Description Missions, Tasks, Duties, Responsibilities, and Operations
Although the concepts of Homeland Security (HS) and Homeland Defense (HD) are often conflated, there is a significant difference between the two. HS implies a national endeavor at handling the risks associated with terrorist attacks and decreasing the rates of vulnerability toward terrorism among U.S. residents, in general. The specified phenomenon is slightly different from HD, which is used to define the set of strategies and measures taken to safeguard the U.S. territory, its citizens, and its integrity from possible attacks and aggression of other countries (U.S. Department of Homeland Security, n.d.). Being two entirely different phenomena, HS and HD have different missions, tasks, duties, and responsibilities.
There are certain points of contact between the missions of HS and HD. For instance, both imply the protection of the state and its citizens. However, while HD views the design of a set of measures taken to handle state safety issues as its key mission, HS’s goal is to sustain the national effort in reinforcing security levels (U.S. Department of Homeland Security, n.d.). Therefore, it could be argued that the mission of HS is more communication-oriented than the one of HD.
Consequently, the duties and responsibilities of HS and HD are quite different from each other. Particularly, HD is mostly preoccupied with military actions, whereas HS focuses on protecting American civilians (U.S. Department of Defense, 2016). Therefore, the operations of the two differ in the area to which they are applied. HD operations involve military measures and take place outside of American borders, while HS operations are typically performed within the state and are implemented for the protection of American citizens (Institute for Homeland Defense, n.d.).
When considering both the operations of HD and HS, one must mention the significance of human resources. Whether these are soldiers that fight to secure the lives of Americans or state authorities inviting the latter to participate in campaigns aimed at raising awareness, people play a huge part in the provision of security and management of defense strategies. Furthermore, both HS and HD have a number of agencies that are supposed to control different aspects of the national well-being and, thus, provide HD and HS with the information required to implement their missions (Institute for Homeland Defense, n.d.; U.S. Department of Homeland Security, n.d.).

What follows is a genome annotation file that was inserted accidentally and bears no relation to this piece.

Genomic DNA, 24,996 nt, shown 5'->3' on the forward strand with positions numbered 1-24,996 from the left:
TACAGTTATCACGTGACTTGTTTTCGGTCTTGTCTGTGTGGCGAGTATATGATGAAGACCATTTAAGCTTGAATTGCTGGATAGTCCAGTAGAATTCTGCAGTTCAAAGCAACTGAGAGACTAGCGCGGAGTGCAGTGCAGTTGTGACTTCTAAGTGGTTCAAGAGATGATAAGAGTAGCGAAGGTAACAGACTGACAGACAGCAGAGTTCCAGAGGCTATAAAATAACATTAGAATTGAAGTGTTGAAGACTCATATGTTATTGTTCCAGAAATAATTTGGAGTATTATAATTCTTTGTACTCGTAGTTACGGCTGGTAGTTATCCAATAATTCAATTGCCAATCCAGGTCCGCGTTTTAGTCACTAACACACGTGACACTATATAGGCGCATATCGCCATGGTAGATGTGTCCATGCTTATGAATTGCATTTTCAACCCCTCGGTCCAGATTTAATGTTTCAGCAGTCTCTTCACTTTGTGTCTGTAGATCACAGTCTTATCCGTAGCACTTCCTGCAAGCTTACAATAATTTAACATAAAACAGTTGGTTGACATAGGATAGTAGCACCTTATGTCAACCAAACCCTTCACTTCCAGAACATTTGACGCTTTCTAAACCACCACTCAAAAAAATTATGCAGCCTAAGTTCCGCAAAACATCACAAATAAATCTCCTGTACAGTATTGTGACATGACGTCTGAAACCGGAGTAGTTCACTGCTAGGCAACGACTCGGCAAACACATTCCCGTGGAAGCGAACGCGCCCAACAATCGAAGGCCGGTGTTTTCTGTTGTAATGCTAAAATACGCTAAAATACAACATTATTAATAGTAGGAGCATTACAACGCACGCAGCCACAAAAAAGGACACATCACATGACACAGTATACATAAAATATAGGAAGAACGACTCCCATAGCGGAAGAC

Common Responsibilities and Efforts
It should be noted that, in the U.S., HD plays a significant role in the way in which the strategies and choices of HS are shaped. Apart from partaking in military actions, the representatives of HD also help determine the threats to which American citizens are exposed; thus, HD informs the decisions of HS. Thus, both share the responsibility of protecting American citizens, yet they apply different types of strategies to accomplish the specified objective. Nevertheless, their efforts are strong and consistent.
Homeland Security: Personal Definition
Although the phenomenon of HS has its own definition and remains an essential part of American policies, there are different ways of viewing and defining it. By scrutinizing the subject matter from different perspectives, including not only the military viewpoint but also the cultural standpoint, one will be able to explore its many facets and, thus, design strategies for improving it. Nonetheless, the specified multidimensional properties of the phenomenon complicate the process of determining its essence. Personally, I think that the concept of HS embraces not only the tools for inviting people to participate in the reinforcement of their security but also changes in people’s cultural perspective. I believe that HS should be defined as the set of strategies for balancing people’s attitude toward external threats and helping the U.S. citizens remain alert yet refusing to cling on to ethnic stereotypes and prejudices against certain demographics.
The Critical Infrastructure of the United States
U.S. Critical Infrastructure through the Prism of Homeland Security and Defense